On the Other Side of Autumn

I smelled it coming last week, but it didn’t arrive until today. It smelled like autumn, it was warm rain, ticklish; it was musty with diamond dew and faded memories of running through these trees at our old church camp site, redwood trees tickling the clouds and the sweet fragrance of pine cones and the pricks of needles in my shoes. That’s the kind of place where the mist envelops your eyes and causes you to blink, over and over and over again. Memories of the bell ringing on the steeple, calling us in for dinner as we would push past adults with understanding smiles to get to turkey and gravy and pumpkin pie, stuffing ourselves and running back out into the wild, pretending we were secret agents.

But there it was again in a different form, carrying us back from LA through the fertile fields of the Central Valley, sunlight streaking over our heads and we drove back and debated whether we were old or not. That previous night at the wedding I asked my table if they’d ever really felt old, and that maybe the better question was whether we ever wished we were young again. We all laughed it off, or at least a bit nervously. I wonder if there’s a slight terror to the feeling of it overcoming us, afraid that maybe one day we’d wake up and feel some gloom of extra gravity and it’d hit us: oh crap and we’d carry this fear to our twenty-fifth year high school reunions, strung ‘round our necks like medallions. But there rushing past sunkissed fields listening to country crooners I wondered if I’d ever really grow old, with the sun on my back and laughter, sweet laughter around me.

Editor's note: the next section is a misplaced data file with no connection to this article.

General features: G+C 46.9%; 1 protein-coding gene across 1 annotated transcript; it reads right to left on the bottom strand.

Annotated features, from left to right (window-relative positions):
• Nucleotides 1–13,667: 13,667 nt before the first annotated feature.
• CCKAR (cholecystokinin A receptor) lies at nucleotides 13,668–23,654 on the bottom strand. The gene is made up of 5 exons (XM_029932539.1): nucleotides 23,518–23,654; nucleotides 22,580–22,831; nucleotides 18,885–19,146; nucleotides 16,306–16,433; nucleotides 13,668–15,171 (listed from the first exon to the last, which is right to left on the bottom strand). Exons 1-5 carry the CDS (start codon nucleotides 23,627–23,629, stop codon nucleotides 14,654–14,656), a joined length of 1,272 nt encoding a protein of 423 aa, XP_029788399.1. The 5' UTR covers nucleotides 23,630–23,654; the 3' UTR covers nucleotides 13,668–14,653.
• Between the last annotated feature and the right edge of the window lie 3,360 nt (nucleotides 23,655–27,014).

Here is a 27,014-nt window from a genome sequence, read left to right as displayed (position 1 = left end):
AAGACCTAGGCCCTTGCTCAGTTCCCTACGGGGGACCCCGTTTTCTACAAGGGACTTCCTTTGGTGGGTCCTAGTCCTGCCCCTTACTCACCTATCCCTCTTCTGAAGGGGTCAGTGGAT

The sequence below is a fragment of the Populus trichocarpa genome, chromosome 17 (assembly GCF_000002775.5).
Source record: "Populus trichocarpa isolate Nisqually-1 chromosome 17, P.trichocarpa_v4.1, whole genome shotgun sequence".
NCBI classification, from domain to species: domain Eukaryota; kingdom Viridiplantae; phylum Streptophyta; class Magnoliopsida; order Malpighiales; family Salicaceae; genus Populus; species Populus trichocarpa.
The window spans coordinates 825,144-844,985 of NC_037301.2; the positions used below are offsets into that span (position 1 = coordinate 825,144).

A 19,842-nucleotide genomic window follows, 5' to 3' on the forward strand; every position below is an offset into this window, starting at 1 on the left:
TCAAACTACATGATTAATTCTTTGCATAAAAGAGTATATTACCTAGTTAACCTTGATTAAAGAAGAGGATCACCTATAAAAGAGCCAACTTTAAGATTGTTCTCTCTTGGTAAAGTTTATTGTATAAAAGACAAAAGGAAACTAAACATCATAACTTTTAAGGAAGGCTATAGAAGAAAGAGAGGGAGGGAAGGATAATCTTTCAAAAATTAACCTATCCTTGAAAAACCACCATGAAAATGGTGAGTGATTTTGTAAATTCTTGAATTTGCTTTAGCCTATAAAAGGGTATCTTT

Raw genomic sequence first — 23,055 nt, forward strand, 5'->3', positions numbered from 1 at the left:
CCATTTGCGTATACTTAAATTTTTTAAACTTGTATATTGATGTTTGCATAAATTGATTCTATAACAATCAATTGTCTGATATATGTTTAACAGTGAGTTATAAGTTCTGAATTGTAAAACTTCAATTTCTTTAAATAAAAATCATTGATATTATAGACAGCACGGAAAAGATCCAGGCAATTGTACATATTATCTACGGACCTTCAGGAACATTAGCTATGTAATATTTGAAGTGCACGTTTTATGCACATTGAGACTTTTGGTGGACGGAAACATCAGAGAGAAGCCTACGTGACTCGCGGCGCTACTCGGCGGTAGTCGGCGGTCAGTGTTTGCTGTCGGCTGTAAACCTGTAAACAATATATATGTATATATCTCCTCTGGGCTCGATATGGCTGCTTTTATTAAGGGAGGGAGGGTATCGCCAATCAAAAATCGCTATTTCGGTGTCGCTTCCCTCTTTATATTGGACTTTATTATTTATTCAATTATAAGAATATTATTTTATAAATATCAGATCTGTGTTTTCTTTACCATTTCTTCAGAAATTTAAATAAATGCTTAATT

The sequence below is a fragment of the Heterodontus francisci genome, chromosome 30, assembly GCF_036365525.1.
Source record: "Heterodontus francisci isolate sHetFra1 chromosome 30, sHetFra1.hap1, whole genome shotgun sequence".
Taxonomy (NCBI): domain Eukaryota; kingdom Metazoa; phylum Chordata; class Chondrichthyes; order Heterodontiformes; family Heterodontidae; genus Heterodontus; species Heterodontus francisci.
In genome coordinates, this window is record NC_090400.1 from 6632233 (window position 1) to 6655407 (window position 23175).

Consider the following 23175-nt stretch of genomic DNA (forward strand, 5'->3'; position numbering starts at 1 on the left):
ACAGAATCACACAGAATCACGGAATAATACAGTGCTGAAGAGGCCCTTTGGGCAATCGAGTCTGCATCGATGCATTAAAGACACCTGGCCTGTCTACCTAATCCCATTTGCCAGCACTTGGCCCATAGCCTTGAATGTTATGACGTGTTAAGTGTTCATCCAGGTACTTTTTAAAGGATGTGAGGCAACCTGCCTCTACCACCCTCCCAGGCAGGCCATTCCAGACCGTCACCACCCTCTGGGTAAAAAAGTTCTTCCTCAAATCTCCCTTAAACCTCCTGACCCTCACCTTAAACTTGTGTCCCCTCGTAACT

I think the warmth of autumn reminds me that all things must change, they must grow and move in season. One day I know I must be old, and I will have known a love that is young and weathered, resilient and yielding and tested True. I will have known the courage of a little boy, spoken to the weighty fears of my young man self, into the maturity that awaits on the other side, the line that we will not know we have crossed until the leaves have long since changed their color.

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